She gave him a small smile. "Go to sleep and find out what colour you have in the morning." He nodded a bit glumly and turned away from her to go to his room. "And, John," he looked back, "Remember that you can't always get what you want. I know I wanted a solid colour, but that was a very high hope indeed." John smiled and said good night to his mother before going to his room to sleep.
When he woke up the next morning, he immediately got up and went to the bathroom to see the color in his irises in the mirror hanging above the sink. This is it, he thought to himself, I'll finally have a colour like all my other friends.
Looking into the mirror, however, he was gravely disappointed.
"Nothing," he whispered. "They're still black." He was horrified. How was it that there was no color swirling around at all? What had he done wrong? Why was he the only person to ever wake up on their thirteenth birthday and not have a color floating around in their irises? Did he have no one to love?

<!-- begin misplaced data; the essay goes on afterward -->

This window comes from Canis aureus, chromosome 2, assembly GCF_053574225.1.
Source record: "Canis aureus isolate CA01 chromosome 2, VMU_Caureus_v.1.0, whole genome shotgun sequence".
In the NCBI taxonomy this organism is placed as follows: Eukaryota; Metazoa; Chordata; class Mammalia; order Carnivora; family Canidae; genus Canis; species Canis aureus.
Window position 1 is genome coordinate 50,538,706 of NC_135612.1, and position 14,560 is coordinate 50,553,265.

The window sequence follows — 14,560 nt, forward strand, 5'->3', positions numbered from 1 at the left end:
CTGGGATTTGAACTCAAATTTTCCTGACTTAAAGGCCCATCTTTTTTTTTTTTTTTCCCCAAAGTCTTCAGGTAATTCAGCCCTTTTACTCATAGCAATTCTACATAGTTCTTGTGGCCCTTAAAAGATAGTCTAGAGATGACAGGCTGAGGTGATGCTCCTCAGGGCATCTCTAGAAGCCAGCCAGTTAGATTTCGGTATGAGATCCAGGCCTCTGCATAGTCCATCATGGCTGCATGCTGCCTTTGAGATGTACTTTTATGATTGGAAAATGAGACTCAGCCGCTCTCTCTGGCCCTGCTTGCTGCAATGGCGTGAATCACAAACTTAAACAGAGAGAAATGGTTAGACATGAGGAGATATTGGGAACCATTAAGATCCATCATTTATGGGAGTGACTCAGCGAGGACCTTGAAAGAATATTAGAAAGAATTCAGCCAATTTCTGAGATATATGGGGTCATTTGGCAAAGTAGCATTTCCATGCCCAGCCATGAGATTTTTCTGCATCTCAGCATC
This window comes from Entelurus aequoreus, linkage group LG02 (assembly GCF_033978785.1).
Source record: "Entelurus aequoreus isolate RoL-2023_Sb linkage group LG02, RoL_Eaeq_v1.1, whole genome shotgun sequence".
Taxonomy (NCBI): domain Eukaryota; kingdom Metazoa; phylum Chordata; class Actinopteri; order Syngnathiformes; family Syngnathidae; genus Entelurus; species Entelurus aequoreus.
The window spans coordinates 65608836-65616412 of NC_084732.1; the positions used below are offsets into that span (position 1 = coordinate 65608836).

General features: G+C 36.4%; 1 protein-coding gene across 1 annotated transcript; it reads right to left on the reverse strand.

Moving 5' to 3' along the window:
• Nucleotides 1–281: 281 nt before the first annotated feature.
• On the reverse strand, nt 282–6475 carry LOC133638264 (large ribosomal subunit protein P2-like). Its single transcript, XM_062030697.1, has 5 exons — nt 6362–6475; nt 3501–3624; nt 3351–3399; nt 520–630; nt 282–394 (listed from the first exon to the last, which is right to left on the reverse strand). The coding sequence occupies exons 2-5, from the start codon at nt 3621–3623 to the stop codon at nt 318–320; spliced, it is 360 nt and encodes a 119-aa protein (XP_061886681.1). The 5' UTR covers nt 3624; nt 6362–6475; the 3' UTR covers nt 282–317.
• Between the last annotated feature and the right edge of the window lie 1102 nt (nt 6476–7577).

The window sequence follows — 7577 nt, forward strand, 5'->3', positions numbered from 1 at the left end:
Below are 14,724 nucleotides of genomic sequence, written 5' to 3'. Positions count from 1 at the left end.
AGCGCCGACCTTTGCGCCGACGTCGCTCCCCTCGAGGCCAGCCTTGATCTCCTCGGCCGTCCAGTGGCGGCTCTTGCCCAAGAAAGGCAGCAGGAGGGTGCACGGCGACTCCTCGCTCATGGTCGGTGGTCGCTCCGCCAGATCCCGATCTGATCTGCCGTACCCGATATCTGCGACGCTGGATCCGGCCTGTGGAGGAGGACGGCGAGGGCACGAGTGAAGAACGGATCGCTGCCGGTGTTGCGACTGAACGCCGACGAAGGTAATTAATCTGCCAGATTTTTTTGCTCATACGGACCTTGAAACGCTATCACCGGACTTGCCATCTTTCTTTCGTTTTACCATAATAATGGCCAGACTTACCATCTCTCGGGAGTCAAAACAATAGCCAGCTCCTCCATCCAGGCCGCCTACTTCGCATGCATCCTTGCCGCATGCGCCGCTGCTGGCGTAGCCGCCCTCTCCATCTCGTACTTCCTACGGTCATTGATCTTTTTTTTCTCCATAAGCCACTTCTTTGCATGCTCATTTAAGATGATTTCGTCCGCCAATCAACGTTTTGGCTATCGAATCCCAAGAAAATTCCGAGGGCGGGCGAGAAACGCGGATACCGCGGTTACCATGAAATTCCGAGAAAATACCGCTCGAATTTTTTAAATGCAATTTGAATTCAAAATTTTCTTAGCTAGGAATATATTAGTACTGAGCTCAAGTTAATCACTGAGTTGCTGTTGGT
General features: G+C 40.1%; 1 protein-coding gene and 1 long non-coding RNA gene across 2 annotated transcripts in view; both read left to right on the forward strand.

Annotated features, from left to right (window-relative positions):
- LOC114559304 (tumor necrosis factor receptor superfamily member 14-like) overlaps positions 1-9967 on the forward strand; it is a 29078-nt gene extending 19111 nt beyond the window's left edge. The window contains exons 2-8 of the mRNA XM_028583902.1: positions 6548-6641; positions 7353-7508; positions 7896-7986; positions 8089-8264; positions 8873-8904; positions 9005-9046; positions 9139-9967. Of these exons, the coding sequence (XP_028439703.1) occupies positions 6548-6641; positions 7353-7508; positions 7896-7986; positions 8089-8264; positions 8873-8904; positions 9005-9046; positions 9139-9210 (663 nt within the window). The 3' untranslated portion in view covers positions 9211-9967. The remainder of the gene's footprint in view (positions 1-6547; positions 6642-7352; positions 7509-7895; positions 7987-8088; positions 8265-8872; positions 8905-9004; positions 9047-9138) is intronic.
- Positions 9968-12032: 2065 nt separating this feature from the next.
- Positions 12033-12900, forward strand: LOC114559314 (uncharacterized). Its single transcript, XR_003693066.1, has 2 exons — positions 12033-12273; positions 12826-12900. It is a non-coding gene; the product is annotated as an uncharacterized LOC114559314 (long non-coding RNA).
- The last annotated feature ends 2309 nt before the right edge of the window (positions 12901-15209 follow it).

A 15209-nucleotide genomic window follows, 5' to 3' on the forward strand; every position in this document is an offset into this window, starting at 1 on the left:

Upon seeing his still black irises, John's family was dumbfounded, concerned, and shocked. John's friends were weirded out. And society as a whole alienated him. Him, the grown man who still had pitch black eyes.
With not much else to do, as he had no eye-mate waiting for him anytime soon, he decided to join the military. The military did not ask questions, did not care; the only thing that mattered to the military was how well John healed his patients. And when he was shot in the shoulder, they sent him back to London.